Krug's superb 2006 Brut, which will be released this year, numbers among the vintage's high points, unfurling in the glass with a complex and expressive bouquet of tarte tatin, warm biscuits, ginger, honeycomb, dried white flowers, smoke and toasted nuts. On the palate, the wine is full-bodied, broad and textural, with a fleshy attack that reflects the warm vintage but segues into a beautifully vibrant palate that's deep and surprisingly reserved, displaying superb definition, delicately chalky structure and a long, lively finish. While this is a powerful vintage Krug, it's also beautifully balanced and will give immense pleasure for decades.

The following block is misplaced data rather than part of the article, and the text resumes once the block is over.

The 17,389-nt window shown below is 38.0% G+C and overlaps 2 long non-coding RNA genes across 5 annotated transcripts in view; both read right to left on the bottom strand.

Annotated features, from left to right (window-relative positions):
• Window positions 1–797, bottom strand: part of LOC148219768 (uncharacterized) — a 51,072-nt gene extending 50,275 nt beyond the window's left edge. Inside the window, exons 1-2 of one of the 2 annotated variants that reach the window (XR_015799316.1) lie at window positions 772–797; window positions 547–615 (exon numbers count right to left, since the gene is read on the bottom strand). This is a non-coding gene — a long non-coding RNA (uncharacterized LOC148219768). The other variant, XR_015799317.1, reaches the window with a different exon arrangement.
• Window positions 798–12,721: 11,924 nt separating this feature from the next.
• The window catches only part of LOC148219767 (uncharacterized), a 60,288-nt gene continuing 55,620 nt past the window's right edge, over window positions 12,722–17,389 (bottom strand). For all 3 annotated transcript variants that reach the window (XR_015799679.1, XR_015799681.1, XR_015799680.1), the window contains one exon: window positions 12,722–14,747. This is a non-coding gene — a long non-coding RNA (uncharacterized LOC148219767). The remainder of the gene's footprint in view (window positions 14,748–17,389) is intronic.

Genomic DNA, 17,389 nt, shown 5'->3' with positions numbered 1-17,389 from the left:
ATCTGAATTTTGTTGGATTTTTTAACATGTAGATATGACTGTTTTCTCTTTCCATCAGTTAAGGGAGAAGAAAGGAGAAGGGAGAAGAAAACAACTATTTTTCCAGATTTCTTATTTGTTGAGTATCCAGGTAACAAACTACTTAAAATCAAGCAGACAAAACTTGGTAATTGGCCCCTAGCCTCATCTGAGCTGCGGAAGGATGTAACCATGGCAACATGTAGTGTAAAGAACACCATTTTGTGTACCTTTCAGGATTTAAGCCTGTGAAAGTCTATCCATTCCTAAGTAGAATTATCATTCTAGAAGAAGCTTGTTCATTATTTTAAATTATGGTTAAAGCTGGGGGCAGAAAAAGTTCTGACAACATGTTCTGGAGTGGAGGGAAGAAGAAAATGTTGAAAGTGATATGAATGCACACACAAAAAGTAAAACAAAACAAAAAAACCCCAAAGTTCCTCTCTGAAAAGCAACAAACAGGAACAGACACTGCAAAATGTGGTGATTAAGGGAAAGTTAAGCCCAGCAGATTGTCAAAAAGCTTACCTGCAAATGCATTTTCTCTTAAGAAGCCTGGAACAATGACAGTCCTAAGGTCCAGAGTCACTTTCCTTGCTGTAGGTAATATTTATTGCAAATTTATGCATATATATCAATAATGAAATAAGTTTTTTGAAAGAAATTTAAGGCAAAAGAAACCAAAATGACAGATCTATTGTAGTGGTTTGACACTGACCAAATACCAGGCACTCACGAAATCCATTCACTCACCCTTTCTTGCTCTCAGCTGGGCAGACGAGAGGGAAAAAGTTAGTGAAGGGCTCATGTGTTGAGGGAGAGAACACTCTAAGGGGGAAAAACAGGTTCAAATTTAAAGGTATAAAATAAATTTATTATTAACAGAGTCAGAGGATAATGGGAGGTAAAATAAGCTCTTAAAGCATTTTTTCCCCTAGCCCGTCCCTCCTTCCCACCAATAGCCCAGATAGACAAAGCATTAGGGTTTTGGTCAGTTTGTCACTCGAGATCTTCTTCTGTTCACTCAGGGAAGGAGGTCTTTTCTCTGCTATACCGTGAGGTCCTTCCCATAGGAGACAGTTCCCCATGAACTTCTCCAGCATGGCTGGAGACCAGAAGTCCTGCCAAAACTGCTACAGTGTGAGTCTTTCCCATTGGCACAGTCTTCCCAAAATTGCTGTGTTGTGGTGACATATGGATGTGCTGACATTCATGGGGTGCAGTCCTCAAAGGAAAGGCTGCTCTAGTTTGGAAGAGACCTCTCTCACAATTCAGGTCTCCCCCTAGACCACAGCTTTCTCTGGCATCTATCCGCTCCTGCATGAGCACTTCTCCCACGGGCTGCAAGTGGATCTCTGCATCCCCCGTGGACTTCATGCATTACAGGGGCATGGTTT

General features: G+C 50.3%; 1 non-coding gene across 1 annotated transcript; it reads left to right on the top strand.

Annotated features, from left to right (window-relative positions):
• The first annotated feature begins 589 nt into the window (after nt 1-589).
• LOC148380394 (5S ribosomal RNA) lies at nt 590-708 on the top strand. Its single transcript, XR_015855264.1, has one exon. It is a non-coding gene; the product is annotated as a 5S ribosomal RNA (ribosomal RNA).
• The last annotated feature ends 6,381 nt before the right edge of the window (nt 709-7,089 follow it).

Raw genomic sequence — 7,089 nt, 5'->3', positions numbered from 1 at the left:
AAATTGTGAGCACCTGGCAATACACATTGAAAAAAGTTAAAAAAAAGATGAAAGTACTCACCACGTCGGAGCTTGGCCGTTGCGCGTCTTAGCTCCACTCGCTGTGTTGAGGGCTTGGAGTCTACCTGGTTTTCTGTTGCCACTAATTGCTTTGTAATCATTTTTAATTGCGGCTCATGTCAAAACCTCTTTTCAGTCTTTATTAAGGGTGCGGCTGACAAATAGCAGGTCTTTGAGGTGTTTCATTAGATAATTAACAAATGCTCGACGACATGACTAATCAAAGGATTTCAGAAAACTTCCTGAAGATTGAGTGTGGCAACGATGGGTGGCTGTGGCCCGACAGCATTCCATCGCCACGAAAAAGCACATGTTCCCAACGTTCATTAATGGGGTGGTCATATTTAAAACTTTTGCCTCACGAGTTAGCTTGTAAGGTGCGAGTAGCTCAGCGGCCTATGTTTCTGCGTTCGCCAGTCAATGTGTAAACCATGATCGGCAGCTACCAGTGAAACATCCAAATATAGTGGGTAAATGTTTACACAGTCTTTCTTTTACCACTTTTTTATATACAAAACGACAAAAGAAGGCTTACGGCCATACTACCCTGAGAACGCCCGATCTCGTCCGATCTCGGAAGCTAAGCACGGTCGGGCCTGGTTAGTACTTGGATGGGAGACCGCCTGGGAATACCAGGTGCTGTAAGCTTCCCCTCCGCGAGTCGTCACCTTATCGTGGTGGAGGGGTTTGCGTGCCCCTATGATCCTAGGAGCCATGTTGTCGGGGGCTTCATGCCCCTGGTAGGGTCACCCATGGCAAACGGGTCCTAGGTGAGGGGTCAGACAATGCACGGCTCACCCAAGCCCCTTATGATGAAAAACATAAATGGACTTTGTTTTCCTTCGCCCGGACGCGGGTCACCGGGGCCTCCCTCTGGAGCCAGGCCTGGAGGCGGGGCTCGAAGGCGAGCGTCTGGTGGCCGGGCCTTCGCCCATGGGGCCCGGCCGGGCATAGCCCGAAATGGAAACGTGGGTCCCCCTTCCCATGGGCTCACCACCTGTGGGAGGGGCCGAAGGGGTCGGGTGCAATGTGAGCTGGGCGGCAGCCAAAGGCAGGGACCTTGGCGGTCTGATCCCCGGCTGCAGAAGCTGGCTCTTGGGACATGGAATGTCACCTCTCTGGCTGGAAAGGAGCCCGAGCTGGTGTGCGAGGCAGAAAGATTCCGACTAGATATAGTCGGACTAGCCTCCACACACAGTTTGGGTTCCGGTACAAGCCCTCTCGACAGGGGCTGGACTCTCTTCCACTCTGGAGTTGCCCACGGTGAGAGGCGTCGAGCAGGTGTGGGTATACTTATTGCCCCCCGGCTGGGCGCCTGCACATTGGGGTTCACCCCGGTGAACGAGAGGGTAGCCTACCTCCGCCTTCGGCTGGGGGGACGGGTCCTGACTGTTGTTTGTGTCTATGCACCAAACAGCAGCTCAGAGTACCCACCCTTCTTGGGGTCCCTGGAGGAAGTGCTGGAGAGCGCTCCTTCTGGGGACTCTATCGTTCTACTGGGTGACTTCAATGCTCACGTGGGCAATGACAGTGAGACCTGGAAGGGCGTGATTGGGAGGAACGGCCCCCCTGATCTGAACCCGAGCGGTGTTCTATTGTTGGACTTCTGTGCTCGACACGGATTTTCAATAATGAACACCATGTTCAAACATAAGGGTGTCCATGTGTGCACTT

A flying April visit to Reims enabled me to taste this exciting selection of recent and forthcoming releases from Krug, including the latest rendition of their iconic Grande Cuvée—a bottling that's now enumerated to offer wine lovers a clearer idea of what they're buying and when they might want to drink it—and the 2006 vintage. As readers will know, the concept behind Grande Cuvée is to draw on the maison's unrivaled library of reserve wines to complement the base yielded by each successive vintage, supplementing any deficiencies and tempering any excesses. Thus, a rich vintage such as 2006 will be blended with brighter, livelier reserve wines, whereas a leaner, tangier year will be enriched with reserve wines from broader, fleshier years. Of course, that's a simplification, and the devil is in the detail: each "Édition" of Grande Cuvée typically contains considerably more than 100 different wines and is the result of six months of intensive tasting by the Krug team. The aim, as Cellar Master Eric Lebel describes it, is not to produce the same wine each year, but to produce the best possible wine each year, so every rendition of Grande Cuvée is different—differences that are now highlighted by Krug's laudable decision to enumerate each successive release. A lengthier visit shortly after this issue goes to press will delve deeper into the secrets of the maison that many—the present writer included—would denominate as Champagne's greatest house, but for now, all the wines reviewed here evidently come warmly recommended, and they are striking testimony to Krug's remarkable consistency.